< Back to Search

CSBG Data ARRA Technical Assistance: Risk Assessment and Mitigation for CSBG - Tribes

Published: September 24, 2009
Audience:
Community Services Block Grants (CSBG)
Category:
About, Data

 

Community Services Block Grant (CSBG)
Risk Assessment and Risk Mitigation for CSBG ARRA Funds

Script for Recorded Call for Tribes

 

Note: The text below is the prepared script for the technical assistance conducted on Thursday, September 24, 2009.  Minor wording changes may have occurred during recording.

SETH HASSETT

  • Good afternoon. 
  • I’m Seth Hassett, Director of the Division of State Assistance in the Office of Community Services.  

FRANCES HARLEY

  • I’m Frances Harley, Team Lead for Financial Operations.

SETH HASSETT

  • Thank you for joining us for this follow-up technical assistance conference call focused on risk assessment and risk mitigation for the Community Services Block Grant.
  • The purpose of this call is to review questions from the technical assistance call to Tribal governments and organizations that took place on Thursday, September 10. 
  • Please note that if you have not already listened to the September 10 call, viewed the accompanying slide presentation, and reviewed Information Memoranda 113, it is recommended that you do so prior to listening to this call.
  • In response to the September 10 technical assistance call, OCS received three questions from the field.  In addition, we have two general questions based on input from a recent presentation at a national conference. 
  • Although all but one question came from State CSBG offices, we have included the questions and answers in this conference call for Tribal grantees because the responses apply to Tribes as well as States.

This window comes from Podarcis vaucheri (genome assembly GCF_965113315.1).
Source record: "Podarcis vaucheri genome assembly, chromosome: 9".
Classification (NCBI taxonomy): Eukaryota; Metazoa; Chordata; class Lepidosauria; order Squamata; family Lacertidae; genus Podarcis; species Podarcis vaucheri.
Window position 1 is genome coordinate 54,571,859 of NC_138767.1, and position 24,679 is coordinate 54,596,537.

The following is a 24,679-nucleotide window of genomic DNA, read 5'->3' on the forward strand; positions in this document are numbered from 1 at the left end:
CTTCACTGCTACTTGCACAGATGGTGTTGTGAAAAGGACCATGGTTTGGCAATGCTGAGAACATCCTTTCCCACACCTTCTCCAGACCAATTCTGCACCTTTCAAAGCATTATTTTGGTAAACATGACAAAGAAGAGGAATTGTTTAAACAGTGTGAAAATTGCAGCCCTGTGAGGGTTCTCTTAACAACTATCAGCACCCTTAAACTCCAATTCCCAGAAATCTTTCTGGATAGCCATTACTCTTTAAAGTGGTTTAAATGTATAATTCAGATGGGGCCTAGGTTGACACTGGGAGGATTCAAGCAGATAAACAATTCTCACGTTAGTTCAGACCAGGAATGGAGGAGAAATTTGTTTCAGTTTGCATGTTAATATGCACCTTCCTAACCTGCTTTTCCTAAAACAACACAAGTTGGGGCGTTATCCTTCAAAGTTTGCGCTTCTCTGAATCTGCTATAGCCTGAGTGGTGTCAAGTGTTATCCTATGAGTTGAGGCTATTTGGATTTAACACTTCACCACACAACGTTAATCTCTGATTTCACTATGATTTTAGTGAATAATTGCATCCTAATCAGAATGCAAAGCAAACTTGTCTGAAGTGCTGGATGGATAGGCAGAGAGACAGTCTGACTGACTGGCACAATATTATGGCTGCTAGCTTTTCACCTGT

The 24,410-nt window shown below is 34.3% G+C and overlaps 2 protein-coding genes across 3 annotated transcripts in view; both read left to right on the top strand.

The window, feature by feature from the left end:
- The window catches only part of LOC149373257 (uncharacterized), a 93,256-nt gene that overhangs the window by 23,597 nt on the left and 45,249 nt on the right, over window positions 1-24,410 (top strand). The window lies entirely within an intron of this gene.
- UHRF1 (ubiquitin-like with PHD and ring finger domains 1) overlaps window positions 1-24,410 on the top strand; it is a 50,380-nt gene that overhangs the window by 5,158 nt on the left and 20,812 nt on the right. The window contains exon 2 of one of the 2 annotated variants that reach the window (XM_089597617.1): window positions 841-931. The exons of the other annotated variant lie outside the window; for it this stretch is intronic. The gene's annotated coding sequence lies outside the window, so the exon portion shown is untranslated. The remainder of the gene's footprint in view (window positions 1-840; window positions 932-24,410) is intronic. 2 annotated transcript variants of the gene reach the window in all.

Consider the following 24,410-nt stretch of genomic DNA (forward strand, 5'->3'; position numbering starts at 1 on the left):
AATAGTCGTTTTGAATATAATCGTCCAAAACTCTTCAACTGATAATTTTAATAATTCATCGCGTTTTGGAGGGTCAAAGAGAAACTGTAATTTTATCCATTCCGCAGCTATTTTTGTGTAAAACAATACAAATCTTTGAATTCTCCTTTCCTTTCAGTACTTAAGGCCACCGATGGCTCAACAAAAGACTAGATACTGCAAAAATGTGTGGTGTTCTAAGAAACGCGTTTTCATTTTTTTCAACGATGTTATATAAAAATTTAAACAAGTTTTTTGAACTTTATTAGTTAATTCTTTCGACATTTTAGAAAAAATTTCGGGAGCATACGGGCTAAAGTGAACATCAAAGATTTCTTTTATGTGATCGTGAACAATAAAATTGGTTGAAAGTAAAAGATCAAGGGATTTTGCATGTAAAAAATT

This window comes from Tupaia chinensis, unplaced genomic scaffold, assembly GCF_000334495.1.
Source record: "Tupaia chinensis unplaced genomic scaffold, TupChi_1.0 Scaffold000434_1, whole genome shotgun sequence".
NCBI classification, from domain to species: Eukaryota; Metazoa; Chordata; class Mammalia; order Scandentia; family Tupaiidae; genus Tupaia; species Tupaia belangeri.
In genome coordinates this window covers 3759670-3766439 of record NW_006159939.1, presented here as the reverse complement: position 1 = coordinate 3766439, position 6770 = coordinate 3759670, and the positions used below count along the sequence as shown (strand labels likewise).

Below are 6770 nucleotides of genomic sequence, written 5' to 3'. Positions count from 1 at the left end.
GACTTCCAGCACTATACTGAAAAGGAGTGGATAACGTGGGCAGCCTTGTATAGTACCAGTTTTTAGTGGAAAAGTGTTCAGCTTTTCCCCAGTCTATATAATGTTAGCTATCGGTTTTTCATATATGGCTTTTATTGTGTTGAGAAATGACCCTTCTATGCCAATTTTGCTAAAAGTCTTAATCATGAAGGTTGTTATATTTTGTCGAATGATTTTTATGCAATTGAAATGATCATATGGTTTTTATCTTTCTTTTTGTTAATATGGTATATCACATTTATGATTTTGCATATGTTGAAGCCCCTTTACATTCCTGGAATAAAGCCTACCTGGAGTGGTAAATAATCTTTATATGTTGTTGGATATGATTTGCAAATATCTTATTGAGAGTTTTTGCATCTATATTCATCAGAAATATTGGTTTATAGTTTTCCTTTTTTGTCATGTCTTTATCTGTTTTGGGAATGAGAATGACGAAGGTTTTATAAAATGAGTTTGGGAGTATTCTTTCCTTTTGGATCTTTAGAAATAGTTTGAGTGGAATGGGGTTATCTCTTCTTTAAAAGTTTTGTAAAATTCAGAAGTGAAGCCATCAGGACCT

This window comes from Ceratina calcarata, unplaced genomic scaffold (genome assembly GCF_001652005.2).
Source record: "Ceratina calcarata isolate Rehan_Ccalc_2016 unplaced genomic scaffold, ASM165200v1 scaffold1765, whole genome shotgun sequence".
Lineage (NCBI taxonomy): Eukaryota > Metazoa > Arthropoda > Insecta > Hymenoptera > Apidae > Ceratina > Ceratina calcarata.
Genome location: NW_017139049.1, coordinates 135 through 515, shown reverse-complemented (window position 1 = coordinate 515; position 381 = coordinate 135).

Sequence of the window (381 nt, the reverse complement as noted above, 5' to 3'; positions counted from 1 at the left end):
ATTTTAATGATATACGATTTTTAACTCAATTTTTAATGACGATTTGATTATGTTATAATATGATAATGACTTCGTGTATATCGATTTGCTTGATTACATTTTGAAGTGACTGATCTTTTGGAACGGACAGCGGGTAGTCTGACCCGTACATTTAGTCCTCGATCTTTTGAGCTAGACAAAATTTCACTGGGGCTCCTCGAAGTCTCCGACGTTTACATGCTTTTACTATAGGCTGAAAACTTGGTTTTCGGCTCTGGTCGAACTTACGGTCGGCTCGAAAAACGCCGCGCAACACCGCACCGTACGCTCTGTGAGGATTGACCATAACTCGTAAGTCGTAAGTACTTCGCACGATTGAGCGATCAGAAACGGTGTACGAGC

• We will read each question, followed by a response.

FRANCES HARLEY

  • We’ll begin with Question Number One, which was received from a Tribal representative.
  • The question reads as follows . . . “I got on to the Teleconference on 9/10 I want to know if there are forms available for our tribe to sign or do we develop our own from the slide presentation?  I am administering the CSBG ARRA Project and the contact.”
  • The answer to this question is that a template for a Tribal assurance is provided in IM-113, which is available on the OCS website.

SETH HASSETT

  • Our Second question came from State representative and has been adapted for Tribes.
  • The question is as follows . . . “There are questions on the sample risk assessment template I found confusing.  Can adjustments be made to the template?”
  • The answer to this question is, yes.  
  • Adjustments can be made to the template.
  • The template is provided as a simple example of a tool for certifying that a risk assessment has been conducted. 
  • IM 113 allows for flexibility on the format for a risk assessment certification.   This is particularly important because tribal governments may already have risk assessment procedures in place that can be utilized, as long as they address the items included in IM-113.
  • Other certification formats may be used, as long as the Tribe provides the following certification statement signed by the Tribal chief executive and Tribal chairperson:
    • “I certify that a risk assessment has been conducted to assure appropriate expenditures of Community Services Block Grant funds received through the American Recovery and Reinvestment Act of 2009.  This risk assessment addressed previous audit or monitoring findings within the last three years, a review of existing internal controls, a review of statutory and regulatory compliance, and a review of equipment and property procedures to assure a direct relationship to CSBG services.  Where potential risks have been identified, appropriate risk mitigation measures and compensating controls have been identified.”   

FRANCES HARLEY

  • We now move to our third question, which is also adapted from a question received at a State conference.
  • What is signified by the signature of the Tribal leadership?  If the Tribal Chairperson or Chief indicates that a risk assessment has been conducted, and funds are later spent inappropriately by an individual or organization receiving funds from the Tribe, who is  responsible?